Andy Pettitte has long been one of my favorite pitchers in baseball. Yes, this is obvious. He pitched for the Yankees and I love the Yankees. But, like many of you, I always felt more of a “connection” to Andy Pettitte. Why? Well, a stupid reason. Andy and I share June 15th as our birthday. Not only was Andy the best pitcher for my favorite team, but he and I had the same birthday! When you’re a little kid, that sort of thing means a lot to you.
My dad and I have since started a relatively extensive autograph collection, but the first one I remember getting was one by Andy Pettitte, but it’s not on a baseball and I wasn’t there to see it signed. My mother worked in a now-gone store on Greenwich Avenue here in (duh) Greenwich. At the time, I can’t remember exactly what year, Andy was one of a handful of Yankees living in or around Greenwich. He came into my mother’s store to buy a gift for someone and she recognized him rather quickly. Of course the first thing she said was how big a fan I was and that he and I had the same birthday. Shyly, she asked if he would sign a business card and, luckily for me, Andy obliged:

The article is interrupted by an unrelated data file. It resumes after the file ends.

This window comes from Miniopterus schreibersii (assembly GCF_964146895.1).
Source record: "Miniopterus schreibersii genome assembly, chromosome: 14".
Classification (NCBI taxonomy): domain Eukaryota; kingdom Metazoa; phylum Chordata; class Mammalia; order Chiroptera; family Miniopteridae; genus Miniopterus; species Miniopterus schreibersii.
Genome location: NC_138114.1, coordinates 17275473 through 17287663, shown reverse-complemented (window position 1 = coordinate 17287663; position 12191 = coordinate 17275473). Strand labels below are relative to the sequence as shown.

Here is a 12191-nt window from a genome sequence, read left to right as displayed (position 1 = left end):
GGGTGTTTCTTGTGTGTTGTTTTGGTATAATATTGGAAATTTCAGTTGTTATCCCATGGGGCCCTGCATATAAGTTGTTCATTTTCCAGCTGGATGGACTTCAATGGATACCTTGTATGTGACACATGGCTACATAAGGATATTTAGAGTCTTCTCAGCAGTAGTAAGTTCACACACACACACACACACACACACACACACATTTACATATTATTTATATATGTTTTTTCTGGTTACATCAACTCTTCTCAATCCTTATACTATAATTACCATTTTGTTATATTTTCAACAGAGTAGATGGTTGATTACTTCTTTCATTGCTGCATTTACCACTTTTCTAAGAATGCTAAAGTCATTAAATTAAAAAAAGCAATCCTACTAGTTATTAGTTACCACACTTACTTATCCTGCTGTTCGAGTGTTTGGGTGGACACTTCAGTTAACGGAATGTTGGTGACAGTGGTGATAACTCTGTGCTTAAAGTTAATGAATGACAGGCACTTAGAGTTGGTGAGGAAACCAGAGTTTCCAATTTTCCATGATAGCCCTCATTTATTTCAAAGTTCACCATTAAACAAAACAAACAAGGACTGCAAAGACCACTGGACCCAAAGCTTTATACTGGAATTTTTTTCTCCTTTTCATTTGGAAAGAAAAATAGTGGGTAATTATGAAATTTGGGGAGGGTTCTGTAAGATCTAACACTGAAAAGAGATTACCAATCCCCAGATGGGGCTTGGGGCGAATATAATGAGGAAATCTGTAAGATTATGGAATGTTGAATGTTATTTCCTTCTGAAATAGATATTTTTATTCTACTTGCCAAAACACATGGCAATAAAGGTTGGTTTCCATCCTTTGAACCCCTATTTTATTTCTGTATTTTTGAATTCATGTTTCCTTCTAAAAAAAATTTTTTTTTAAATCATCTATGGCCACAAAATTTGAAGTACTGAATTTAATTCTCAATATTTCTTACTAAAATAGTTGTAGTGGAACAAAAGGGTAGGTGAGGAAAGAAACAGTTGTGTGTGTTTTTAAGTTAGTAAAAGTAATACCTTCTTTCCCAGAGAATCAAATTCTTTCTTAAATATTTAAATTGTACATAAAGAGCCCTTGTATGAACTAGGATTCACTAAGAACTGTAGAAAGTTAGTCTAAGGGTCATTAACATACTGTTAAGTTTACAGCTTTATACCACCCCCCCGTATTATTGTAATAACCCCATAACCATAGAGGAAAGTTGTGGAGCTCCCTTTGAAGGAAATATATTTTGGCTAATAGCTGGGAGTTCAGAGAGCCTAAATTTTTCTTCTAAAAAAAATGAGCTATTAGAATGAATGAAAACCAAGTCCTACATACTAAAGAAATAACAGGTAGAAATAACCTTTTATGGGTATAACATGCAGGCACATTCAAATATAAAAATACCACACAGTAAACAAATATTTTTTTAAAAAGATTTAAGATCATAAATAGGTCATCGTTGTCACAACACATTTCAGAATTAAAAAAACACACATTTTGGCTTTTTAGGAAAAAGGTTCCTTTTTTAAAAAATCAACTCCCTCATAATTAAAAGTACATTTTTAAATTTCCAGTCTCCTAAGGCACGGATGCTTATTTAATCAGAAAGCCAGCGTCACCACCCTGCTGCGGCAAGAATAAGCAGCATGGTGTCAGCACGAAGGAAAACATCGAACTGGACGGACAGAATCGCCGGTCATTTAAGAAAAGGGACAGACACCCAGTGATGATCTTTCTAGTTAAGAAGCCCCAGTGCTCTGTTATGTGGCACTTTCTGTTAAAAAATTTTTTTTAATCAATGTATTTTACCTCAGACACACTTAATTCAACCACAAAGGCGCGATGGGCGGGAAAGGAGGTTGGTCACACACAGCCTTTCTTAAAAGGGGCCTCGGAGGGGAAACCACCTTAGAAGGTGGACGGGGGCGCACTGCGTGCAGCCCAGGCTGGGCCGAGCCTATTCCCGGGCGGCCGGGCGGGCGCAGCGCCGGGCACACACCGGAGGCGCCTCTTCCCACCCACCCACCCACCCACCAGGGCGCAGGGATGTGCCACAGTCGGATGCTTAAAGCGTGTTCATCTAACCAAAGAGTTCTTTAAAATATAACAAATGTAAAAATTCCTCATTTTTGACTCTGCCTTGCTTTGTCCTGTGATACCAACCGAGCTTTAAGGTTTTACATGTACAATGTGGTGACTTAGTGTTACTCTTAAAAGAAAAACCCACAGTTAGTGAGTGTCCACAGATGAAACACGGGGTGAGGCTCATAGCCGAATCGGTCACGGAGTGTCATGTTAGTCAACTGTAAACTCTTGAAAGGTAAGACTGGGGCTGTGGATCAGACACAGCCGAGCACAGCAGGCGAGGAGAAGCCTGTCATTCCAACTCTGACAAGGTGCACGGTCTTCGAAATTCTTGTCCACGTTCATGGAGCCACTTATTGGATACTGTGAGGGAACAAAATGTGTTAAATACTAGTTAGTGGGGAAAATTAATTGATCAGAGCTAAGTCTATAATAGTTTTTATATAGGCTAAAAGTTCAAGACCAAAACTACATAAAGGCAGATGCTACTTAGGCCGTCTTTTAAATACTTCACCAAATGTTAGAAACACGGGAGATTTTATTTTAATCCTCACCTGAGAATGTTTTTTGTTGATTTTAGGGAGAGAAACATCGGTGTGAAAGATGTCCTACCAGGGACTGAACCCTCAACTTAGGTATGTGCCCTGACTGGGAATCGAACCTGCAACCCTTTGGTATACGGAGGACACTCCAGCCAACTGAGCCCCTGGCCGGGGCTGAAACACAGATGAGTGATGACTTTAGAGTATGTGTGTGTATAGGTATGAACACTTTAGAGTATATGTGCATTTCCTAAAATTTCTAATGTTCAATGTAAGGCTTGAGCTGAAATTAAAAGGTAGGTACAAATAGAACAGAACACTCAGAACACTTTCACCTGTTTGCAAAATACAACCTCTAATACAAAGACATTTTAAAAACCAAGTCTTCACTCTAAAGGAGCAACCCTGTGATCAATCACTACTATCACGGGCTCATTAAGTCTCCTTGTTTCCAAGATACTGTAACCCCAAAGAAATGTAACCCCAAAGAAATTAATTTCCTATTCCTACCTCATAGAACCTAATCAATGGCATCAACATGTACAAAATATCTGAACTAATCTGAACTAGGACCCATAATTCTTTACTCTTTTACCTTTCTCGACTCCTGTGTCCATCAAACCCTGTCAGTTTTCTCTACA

Perhaps it’s odd that I don’t have many old memories of Pettitte, but that could be because I was far too young to fully appreciate baseball and watch each and every game with the same gusto I do now. I do, though, remember being crushed along with my friend Doug when the Yankees and Andy parted ways in the early part of the last decade. I remember being thrilled and having a “this just feels right” feeling when Andy came back in 2007.
I guess, then, my favorite Andy memory–memories would be more apt–would be the entire 2009 season. 2009′s World Series win will always hold the most special place in my baseball heart because it was the first Yankee World Series win I was old enough to appreciate. I’ll never forget Andy start each of the series clinching games. I’ll never forget sitting on the couch with my girlfriend, going nuts when Andy Pettitte got that single off of Cole Hamels in Game Three of the World Series.
Andy was never amazingly dominant for a long period of time, but, more importantly, he was never awful for long periods of time. My memory of Andy Pettitte will be one of the stare. It will be one of the kick. It will be one of the pick off mood. It will be one of the fist pump. It will be one of the smile. It will be one of consistency. It will be one I will recall fondly when watching baseball with my children. It will be one of love. In the future when I think of my love of baseball, Andy Pettitte will be one of the first players I think of.
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